This outcome strips due process from immigrants seeking asylum, who now have even fewer rights to a fair adjudicatory process under an expedited system that already afforded them minimal protections. It will also embolden the Trump administration to speed up deportations for thousands of people with no judicial oversight. Under this now court-approved system, immigrants fleeing their home country must undergo a “credible fear” interview, at which they must explain to a federal officer why they qualify for asylum. (The Trump administration has allowed Customs and Border Protection agents—not trained asylum officers—to conduct credible fear interviews.) If the officer finds no “credible fear of persecution,” their supervisor reviews the determination, as does an immigration judge (who is not a traditional judge but rather an employee of the executive branch appointed by the attorney general). If these individuals find no credible fear, the immigrant is thrown into “expedited removal”—that is, swiftly deported in a matter of weeks. They may not contest the government’s “credible fear” determination before a federal court. It is this extreme rule that Thuraissigiam challenged as a violation of habeas corpus and due process.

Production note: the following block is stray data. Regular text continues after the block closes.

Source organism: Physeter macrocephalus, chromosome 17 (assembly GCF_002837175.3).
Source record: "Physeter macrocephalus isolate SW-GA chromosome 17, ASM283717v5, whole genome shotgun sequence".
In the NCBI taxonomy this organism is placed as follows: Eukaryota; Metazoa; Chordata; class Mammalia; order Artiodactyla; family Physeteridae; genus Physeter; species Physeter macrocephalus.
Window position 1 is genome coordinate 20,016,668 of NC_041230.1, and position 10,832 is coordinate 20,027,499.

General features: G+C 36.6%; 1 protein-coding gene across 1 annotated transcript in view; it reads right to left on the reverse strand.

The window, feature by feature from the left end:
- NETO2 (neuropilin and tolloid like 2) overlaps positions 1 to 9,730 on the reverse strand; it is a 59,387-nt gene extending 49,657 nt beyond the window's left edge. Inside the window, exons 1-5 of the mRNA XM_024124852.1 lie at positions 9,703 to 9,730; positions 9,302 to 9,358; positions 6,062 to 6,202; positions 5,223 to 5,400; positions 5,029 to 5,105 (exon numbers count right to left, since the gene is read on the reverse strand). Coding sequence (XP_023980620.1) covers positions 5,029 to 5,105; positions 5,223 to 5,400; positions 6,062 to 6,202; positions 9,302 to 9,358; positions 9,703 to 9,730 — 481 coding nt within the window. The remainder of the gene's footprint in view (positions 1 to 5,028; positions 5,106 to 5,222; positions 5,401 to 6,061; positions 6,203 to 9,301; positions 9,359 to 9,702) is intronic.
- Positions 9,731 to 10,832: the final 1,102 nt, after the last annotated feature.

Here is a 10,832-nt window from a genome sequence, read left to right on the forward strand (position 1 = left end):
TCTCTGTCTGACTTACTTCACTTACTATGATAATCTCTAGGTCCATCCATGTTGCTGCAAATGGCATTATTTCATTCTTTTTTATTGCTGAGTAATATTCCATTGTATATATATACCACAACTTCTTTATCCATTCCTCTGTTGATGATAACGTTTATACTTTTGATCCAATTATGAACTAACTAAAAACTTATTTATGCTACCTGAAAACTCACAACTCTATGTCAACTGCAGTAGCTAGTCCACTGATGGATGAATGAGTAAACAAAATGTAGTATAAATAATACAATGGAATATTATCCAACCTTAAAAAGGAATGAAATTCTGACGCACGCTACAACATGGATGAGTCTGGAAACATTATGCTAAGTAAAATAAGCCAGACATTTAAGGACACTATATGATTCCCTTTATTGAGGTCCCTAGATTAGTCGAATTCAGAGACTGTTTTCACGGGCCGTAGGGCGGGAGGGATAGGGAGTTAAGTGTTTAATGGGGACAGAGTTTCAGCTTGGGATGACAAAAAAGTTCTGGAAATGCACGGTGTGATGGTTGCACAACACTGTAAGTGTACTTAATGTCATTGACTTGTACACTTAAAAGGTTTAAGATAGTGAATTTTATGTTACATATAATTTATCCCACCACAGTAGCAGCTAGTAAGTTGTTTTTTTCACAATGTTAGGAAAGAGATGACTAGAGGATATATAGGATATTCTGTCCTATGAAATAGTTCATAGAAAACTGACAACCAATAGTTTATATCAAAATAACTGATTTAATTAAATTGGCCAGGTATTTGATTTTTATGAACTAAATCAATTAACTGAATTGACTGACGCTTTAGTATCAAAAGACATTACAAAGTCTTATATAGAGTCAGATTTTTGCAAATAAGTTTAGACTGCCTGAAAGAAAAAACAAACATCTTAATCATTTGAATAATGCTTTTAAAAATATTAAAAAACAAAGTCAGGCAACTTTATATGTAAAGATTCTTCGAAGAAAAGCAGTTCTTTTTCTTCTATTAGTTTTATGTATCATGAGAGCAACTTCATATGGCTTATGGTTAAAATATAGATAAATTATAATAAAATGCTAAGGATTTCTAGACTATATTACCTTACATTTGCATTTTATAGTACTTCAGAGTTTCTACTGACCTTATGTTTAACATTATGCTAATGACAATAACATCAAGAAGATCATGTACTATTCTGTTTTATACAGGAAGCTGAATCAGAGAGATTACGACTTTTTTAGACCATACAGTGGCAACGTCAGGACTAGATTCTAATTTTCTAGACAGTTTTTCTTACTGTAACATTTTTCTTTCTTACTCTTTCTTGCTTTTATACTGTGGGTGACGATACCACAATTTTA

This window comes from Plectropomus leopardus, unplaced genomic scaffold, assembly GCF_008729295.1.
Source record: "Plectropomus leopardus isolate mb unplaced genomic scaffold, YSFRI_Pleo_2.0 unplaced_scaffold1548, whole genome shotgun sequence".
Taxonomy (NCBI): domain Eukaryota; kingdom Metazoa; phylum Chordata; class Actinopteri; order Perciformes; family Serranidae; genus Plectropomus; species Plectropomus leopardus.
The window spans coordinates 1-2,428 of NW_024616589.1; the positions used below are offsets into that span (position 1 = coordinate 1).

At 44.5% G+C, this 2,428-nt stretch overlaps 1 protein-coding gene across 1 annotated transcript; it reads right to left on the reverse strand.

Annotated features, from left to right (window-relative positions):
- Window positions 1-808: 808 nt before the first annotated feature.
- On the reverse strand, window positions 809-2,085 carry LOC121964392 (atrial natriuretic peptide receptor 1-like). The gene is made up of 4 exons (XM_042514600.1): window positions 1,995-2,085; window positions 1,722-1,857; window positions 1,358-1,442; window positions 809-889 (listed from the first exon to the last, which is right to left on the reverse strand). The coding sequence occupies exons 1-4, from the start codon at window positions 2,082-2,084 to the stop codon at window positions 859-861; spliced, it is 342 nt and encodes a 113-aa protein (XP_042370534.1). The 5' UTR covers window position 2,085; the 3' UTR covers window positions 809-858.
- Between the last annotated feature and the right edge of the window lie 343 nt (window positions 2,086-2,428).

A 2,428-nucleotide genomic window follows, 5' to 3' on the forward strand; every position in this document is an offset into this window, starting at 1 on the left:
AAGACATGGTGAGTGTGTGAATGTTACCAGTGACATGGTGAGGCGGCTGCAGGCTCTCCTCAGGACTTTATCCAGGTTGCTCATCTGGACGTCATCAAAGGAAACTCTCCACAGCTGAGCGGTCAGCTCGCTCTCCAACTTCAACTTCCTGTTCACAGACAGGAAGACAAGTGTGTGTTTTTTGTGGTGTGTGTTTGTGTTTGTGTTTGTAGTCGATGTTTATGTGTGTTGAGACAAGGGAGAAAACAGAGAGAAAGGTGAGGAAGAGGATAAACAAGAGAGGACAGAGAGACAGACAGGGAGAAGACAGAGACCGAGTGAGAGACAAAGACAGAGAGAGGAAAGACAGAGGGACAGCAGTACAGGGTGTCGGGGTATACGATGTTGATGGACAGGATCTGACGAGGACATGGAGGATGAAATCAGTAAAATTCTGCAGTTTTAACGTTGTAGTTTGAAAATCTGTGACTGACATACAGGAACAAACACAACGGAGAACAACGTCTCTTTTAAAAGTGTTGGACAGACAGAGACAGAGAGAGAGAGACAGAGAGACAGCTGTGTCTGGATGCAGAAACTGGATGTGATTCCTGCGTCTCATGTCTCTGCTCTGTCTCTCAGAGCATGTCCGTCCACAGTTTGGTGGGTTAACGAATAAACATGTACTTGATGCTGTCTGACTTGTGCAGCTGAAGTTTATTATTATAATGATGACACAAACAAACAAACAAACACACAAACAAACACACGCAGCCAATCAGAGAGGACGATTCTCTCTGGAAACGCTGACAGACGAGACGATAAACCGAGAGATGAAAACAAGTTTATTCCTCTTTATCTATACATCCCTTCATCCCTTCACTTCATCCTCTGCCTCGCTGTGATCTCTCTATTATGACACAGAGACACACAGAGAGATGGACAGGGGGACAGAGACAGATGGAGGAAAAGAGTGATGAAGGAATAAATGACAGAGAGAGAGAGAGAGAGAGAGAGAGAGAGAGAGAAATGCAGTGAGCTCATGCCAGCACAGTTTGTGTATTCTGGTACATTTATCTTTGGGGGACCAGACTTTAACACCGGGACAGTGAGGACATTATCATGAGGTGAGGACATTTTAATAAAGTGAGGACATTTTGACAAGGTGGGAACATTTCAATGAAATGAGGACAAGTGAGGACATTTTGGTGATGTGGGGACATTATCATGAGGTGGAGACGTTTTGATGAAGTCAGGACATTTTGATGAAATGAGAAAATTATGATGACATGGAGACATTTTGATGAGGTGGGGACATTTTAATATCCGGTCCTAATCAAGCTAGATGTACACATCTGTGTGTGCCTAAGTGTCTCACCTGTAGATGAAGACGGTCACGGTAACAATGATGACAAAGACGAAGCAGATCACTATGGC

Alito breezily dismissed Thuraissigiam’s individual claims by stripping a broad swath of constitutional rights from unauthorized immigrants. First, he declared that habeas corpus does not protect an immigrant’s ability to fight illegal deportation orders. Sotomayor fiercely contested this claim, citing an “entrenched line of cases” demonstrating that habeas has long protected the right of individuals—including immigrants—to challenge illegal executive actions in court. Second, Alito held that unauthorized immigrants who are already physically present in the United States have not actually “entered the country.” Thus, they have no due process right to challenge the government’s asylum determination. Sotomayor noted that this holding departs from more than a century of precedent by imposing distinctions drawn by modern immigration laws on the ancient guarantee of due process.